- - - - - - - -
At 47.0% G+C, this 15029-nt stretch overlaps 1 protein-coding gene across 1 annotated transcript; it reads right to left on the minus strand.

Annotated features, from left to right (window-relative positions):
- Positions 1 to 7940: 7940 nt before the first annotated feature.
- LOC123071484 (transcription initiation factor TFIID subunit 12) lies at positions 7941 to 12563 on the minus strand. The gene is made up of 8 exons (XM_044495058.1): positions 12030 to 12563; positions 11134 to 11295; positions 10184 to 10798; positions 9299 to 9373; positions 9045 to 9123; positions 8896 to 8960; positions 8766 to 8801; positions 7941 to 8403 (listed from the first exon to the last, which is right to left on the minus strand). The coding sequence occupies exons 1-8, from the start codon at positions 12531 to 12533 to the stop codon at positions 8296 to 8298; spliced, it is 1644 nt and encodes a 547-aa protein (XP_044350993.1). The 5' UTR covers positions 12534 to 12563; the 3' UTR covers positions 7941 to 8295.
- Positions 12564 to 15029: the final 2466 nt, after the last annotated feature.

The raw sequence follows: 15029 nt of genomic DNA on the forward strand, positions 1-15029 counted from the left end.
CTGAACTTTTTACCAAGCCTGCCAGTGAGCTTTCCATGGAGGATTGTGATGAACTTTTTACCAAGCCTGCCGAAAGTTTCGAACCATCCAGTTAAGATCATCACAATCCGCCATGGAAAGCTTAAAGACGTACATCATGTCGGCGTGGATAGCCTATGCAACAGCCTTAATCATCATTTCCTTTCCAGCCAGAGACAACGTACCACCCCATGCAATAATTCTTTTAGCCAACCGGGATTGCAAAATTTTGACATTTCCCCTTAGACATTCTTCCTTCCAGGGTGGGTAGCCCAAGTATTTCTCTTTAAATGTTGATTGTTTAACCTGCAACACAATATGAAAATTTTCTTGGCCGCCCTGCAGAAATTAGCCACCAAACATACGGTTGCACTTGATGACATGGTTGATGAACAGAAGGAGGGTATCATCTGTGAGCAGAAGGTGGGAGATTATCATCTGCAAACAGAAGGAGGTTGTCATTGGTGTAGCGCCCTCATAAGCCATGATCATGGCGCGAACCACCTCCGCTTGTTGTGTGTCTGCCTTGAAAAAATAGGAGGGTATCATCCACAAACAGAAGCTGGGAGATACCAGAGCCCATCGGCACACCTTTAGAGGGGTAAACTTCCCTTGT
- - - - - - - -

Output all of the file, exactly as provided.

At 47.0% G+C, this 15029-nt stretch overlaps 1 protein-coding gene across 1 annotated transcript; it reads right to left on the minus strand.

Annotated features, from left to right (window-relative positions):
- Positions 1 to 7940: 7940 nt before the first annotated feature.
- LOC123071484 (transcription initiation factor TFIID subunit 12) lies at positions 7941 to 12563 on the minus strand. The gene is made up of 8 exons (XM_044495058.1): positions 12030 to 12563; positions 11134 to 11295; positions 10184 to 10798; positions 9299 to 9373; positions 9045 to 9123; positions 8896 to 8960; positions 8766 to 8801; positions 7941 to 8403 (listed from the first exon to the last, which is right to left on the minus strand). The coding sequence occupies exons 1-8, from the start codon at positions 12531 to 12533 to the stop codon at positions 8296 to 8298; spliced, it is 1644 nt and encodes a 547-aa protein (XP_044350993.1). The 5' UTR covers positions 12534 to 12563; the 3' UTR covers positions 7941 to 8295.
- Positions 12564 to 15029: the final 2466 nt, after the last annotated feature.

The raw sequence follows: 15029 nt of genomic DNA on the forward strand, positions 1-15029 counted from the left end.
CTGAACTTTTTACCAAGCCTGCCAGTGAGCTTTCCATGGAGGATTGTGATGAACTTTTTACCAAGCCTGCCGAAAGTTTCGAACCATCCAGTTAAGATCATCACAATCCGCCATGGAAAGCTTAAAGACGTACATCATGTCGGCGTGGATAGCCTATGCAACAGCCTTAATCATCATTTCCTTTCCAGCCAGAGACAACGTACCACCCCATGCAATAATTCTTTTAGCCAACCGGGATTGCAAAATTTTGACATTTCCCCTTAGACATTCTTCCTTCCAGGGTGGGTAGCCCAAGTATTTCTCTTTAAATGTTGATTGTTTAACCTGCAACACAATATGAAAATTTTCTTGGCCGCCCTGCAGAAATTAGCCACCAAACATACGGTTGCACTTGATGACATGGTTGATGAACAGAAGGAGGGTATCATCTGTGAGCAGAAGGTGGGAGATTATCATCTGCAAACAGAAGGAGGTTGTCATTGGTGTAGCGCCCTCATAAGCCATGATCATGGCGCGAACCACCTCCGCTTGTTGTGTGTCTGCCTTGAAAAAATAGGAGGGTATCATCCACAAACAGAAGCTGGGAGATACCAGAGCCCATCGGCACACCTTTAGAGGGGTAAACTTCCCTTGT